The student newspaper of Bucks County Community College

The Centurion

The student newspaper of Bucks County Community College

The Centurion

The student newspaper of Bucks County Community College

The Centurion

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SEPTA Looks To Modernize Its Aging Public Transit System

Courtesy of Unsplash

A revamped bus network in Bucks County? It’s in the works.

A subway line in Bucks County? Possibly.

A better public transit system in Bucks County? Almost certain.

And it’s all thanks to a recent push by the Southeastern Pennsylvania Transportation Authority, commonly known as SEPTA. The nation’s fifth-largest Public Transit Authority is looking to modernize, streamline and make all of its systems in the Philadelphia area easier to use.

Some of the initiatives may seem small but will have a big impact.

One is the ability to use tap-to-pay, such as Apple Pay and Android Pay to pay for fares across the system. WHYY reports that SEPTA rolled out this feature last month to buses, metro lines and trolleys, and will eventually be rolled out to Regional Rail. This is part of a long-running initiative to update SEPTA’s fare system that saw the creation of the Key Card and elimination of tokens, something transit agencies in other parts of the US had done away with years ago.

SEPTA has also been aiming to make the entire system ADA-compliant. Many train stations, particularly along the Broad Street Subway Line, don’t have elevators or ramps for handicapped people to use. NBC-10 reports that SEPTA inked a $5.8 million contract in March to make three of these stations accessible.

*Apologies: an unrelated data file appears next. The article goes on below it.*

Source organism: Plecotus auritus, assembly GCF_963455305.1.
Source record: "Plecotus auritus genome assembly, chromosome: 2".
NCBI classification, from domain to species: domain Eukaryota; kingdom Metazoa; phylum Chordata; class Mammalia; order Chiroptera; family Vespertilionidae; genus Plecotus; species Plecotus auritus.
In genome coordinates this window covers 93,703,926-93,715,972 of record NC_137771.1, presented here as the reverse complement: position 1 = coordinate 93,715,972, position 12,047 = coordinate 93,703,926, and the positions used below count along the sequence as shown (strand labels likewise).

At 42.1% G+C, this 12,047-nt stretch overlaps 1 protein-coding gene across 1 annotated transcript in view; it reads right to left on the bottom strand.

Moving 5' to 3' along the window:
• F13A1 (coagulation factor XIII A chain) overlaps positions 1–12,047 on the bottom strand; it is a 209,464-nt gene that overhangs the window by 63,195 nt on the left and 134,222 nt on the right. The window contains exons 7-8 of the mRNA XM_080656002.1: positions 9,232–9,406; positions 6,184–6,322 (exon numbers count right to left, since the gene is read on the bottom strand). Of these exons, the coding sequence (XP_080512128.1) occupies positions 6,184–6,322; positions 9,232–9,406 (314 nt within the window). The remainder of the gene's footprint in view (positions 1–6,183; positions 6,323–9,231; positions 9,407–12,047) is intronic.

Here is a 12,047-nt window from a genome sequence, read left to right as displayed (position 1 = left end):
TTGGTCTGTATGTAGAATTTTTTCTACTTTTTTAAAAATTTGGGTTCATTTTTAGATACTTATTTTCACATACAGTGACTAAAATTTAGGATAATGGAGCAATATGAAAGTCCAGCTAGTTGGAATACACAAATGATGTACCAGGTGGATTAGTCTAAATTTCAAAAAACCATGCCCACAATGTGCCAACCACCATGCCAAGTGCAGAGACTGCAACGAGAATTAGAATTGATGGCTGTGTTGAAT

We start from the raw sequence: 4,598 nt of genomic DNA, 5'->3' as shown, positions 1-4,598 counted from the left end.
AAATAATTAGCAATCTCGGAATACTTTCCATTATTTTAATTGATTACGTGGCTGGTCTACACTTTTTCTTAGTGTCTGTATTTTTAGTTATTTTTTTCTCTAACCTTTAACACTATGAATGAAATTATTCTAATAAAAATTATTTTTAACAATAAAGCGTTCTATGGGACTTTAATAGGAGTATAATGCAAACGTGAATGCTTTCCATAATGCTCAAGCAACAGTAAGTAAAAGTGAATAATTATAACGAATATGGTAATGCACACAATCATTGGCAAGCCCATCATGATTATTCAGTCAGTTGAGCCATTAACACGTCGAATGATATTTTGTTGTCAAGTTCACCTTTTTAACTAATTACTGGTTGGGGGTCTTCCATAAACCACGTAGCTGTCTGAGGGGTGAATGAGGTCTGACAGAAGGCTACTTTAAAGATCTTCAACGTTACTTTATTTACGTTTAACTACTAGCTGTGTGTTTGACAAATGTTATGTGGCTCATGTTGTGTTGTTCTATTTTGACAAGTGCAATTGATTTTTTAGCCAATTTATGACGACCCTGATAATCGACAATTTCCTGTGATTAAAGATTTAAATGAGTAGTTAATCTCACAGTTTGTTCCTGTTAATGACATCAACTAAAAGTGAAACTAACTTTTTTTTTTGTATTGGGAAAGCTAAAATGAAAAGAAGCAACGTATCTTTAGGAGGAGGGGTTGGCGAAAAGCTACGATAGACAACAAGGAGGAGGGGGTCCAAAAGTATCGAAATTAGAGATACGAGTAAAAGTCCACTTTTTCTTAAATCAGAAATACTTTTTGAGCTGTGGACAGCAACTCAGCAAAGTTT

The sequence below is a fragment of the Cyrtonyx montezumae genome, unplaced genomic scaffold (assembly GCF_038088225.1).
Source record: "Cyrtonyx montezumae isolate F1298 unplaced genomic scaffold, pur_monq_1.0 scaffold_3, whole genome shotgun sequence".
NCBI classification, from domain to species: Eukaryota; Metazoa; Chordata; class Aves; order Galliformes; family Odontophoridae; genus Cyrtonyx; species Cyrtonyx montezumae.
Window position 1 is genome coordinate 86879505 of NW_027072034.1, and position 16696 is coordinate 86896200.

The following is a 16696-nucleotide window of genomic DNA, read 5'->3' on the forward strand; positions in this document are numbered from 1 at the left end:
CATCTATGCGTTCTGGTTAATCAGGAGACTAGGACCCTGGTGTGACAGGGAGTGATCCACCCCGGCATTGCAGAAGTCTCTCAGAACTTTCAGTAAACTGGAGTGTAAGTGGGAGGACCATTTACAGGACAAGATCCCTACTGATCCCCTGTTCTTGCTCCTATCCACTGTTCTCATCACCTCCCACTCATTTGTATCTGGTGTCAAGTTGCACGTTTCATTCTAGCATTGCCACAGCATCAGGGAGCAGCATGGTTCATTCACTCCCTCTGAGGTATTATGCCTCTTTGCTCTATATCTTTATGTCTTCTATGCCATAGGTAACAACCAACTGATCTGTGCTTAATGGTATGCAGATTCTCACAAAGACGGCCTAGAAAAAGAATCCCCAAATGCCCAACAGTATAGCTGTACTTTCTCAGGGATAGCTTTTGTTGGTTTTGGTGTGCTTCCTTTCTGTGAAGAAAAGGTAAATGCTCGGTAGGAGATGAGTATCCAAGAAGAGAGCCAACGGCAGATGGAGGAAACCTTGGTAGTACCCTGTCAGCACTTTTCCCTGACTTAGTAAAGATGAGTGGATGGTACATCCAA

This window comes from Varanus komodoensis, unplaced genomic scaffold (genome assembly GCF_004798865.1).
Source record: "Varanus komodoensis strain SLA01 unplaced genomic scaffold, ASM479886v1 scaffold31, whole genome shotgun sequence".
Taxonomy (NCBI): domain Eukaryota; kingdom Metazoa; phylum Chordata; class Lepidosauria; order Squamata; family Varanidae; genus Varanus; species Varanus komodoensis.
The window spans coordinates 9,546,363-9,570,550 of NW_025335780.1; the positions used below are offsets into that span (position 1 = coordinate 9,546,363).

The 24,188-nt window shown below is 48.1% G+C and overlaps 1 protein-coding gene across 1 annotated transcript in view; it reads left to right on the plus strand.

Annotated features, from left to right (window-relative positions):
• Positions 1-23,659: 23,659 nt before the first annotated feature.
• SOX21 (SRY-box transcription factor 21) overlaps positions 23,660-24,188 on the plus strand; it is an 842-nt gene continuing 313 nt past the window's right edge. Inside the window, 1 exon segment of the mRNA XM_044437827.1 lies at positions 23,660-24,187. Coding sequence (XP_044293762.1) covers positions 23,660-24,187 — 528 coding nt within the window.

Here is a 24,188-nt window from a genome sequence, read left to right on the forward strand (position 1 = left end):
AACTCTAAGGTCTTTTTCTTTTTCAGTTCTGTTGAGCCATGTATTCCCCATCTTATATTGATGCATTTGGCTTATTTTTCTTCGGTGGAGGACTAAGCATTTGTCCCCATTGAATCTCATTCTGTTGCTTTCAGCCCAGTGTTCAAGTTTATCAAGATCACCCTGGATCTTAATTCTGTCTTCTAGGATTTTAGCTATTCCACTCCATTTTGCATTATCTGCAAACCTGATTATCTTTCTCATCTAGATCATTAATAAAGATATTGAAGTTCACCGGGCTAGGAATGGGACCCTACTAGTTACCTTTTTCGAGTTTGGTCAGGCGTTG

At most Regional Rail stations, the platforms are too low for a wheelchair-bound person to enter the train. SEPTA has been fixing this by rebuilding many stations to have a high platform, which allows someone to enter a train without climbing steps. This includes the Levittown Station on the Trenton Line, which was rebuilt in 2019, according to For other stations that aren’t old enough to be rebuilt but lack accessibility, SEPTA has opted to install ramps specifically for wheelchairs on the station’s platform, such as at Langhorne Station on the West Trenton Line.

In recent years, the agency has replaced all high-level buses with low-level ones that can lean to the side so people can get on with ease. In February, SEPTA paid $863 million for new trollies on both the inner city “streetcar” routes and the Media-Sharon Hill light rail routes. These will replace the existing 1980s-era cars that are very narrow and cannot fit wheelchairs.